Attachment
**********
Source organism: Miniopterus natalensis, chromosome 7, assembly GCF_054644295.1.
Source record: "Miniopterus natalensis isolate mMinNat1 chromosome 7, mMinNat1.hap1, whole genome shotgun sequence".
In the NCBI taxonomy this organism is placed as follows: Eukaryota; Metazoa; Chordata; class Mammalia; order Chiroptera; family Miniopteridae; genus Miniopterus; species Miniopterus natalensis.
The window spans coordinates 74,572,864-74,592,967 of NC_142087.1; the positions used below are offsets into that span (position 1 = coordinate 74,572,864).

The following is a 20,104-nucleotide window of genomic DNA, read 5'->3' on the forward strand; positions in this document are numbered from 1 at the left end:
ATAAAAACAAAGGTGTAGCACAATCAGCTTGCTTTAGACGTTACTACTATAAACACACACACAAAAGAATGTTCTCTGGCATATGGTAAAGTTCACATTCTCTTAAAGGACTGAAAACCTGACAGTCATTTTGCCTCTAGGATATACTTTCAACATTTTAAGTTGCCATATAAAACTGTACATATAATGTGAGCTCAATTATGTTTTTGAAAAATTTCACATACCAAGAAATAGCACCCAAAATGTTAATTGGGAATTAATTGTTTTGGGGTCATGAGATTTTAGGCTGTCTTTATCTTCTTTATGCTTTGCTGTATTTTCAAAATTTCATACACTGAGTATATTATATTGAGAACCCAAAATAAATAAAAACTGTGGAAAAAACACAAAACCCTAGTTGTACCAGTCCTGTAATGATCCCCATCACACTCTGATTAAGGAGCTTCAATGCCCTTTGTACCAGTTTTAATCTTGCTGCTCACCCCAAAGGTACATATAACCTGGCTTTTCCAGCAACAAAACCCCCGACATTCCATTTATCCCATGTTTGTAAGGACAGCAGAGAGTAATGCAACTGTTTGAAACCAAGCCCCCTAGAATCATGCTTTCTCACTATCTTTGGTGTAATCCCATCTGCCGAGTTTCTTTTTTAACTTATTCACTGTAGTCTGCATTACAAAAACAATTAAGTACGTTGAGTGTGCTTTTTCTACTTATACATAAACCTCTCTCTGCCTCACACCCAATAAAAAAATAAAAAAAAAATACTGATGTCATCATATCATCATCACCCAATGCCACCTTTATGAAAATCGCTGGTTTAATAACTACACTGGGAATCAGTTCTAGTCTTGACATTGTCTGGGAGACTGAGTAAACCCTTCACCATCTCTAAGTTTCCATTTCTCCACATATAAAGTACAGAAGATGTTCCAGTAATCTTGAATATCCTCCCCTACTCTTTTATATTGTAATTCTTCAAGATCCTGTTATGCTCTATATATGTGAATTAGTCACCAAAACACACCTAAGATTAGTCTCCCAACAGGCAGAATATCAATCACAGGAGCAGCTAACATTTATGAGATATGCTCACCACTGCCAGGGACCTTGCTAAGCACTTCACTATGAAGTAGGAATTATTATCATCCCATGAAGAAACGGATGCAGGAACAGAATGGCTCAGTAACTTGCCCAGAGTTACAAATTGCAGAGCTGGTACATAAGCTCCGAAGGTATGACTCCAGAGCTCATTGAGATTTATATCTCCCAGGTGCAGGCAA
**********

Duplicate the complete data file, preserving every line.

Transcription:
Source organism: Miniopterus natalensis, chromosome 7, assembly GCF_054644295.1.
Source record: "Miniopterus natalensis isolate mMinNat1 chromosome 7, mMinNat1.hap1, whole genome shotgun sequence".
In the NCBI taxonomy this organism is placed as follows: Eukaryota; Metazoa; Chordata; class Mammalia; order Chiroptera; family Miniopteridae; genus Miniopterus; species Miniopterus natalensis.
The window spans coordinates 74,572,864-74,592,967 of NC_142087.1; the positions used below are offsets into that span (position 1 = coordinate 74,572,864).

The following is a 20,104-nucleotide window of genomic DNA, read 5'->3' on the forward strand; positions in this document are numbered from 1 at the left end:
ATAAAAACAAAGGTGTAGCACAATCAGCTTGCTTTAGACGTTACTACTATAAACACACACACAAAAGAATGTTCTCTGGCATATGGTAAAGTTCACATTCTCTTAAAGGACTGAAAACCTGACAGTCATTTTGCCTCTAGGATATACTTTCAACATTTTAAGTTGCCATATAAAACTGTACATATAATGTGAGCTCAATTATGTTTTTGAAAAATTTCACATACCAAGAAATAGCACCCAAAATGTTAATTGGGAATTAATTGTTTTGGGGTCATGAGATTTTAGGCTGTCTTTATCTTCTTTATGCTTTGCTGTATTTTCAAAATTTCATACACTGAGTATATTATATTGAGAACCCAAAATAAATAAAAACTGTGGAAAAAACACAAAACCCTAGTTGTACCAGTCCTGTAATGATCCCCATCACACTCTGATTAAGGAGCTTCAATGCCCTTTGTACCAGTTTTAATCTTGCTGCTCACCCCAAAGGTACATATAACCTGGCTTTTCCAGCAACAAAACCCCCGACATTCCATTTATCCCATGTTTGTAAGGACAGCAGAGAGTAATGCAACTGTTTGAAACCAAGCCCCCTAGAATCATGCTTTCTCACTATCTTTGGTGTAATCCCATCTGCCGAGTTTCTTTTTTAACTTATTCACTGTAGTCTGCATTACAAAAACAATTAAGTACGTTGAGTGTGCTTTTTCTACTTATACATAAACCTCTCTCTGCCTCACACCCAATAAAAAAATAAAAAAAAAATACTGATGTCATCATATCATCATCACCCAATGCCACCTTTATGAAAATCGCTGGTTTAATAACTACACTGGGAATCAGTTCTAGTCTTGACATTGTCTGGGAGACTGAGTAAACCCTTCACCATCTCTAAGTTTCCATTTCTCCACATATAAAGTACAGAAGATGTTCCAGTAATCTTGAATATCCTCCCCTACTCTTTTATATTGTAATTCTTCAAGATCCTGTTATGCTCTATATATGTGAATTAGTCACCAAAACACACCTAAGATTAGTCTCCCAACAGGCAGAATATCAATCACAGGAGCAGCTAACATTTATGAGATATGCTCACCACTGCCAGGGACCTTGCTAAGCACTTCACTATGAAGTAGGAATTATTATCATCCCATGAAGAAACGGATGCAGGAACAGAATGGCTCAGTAACTTGCCCAGAGTTACAAATTGCAGAGCTGGTACATAAGCTCCGAAGGTATGACTCCAGAGCTCATTGAGATTTATATCTCCCAGGTGCAGGCAA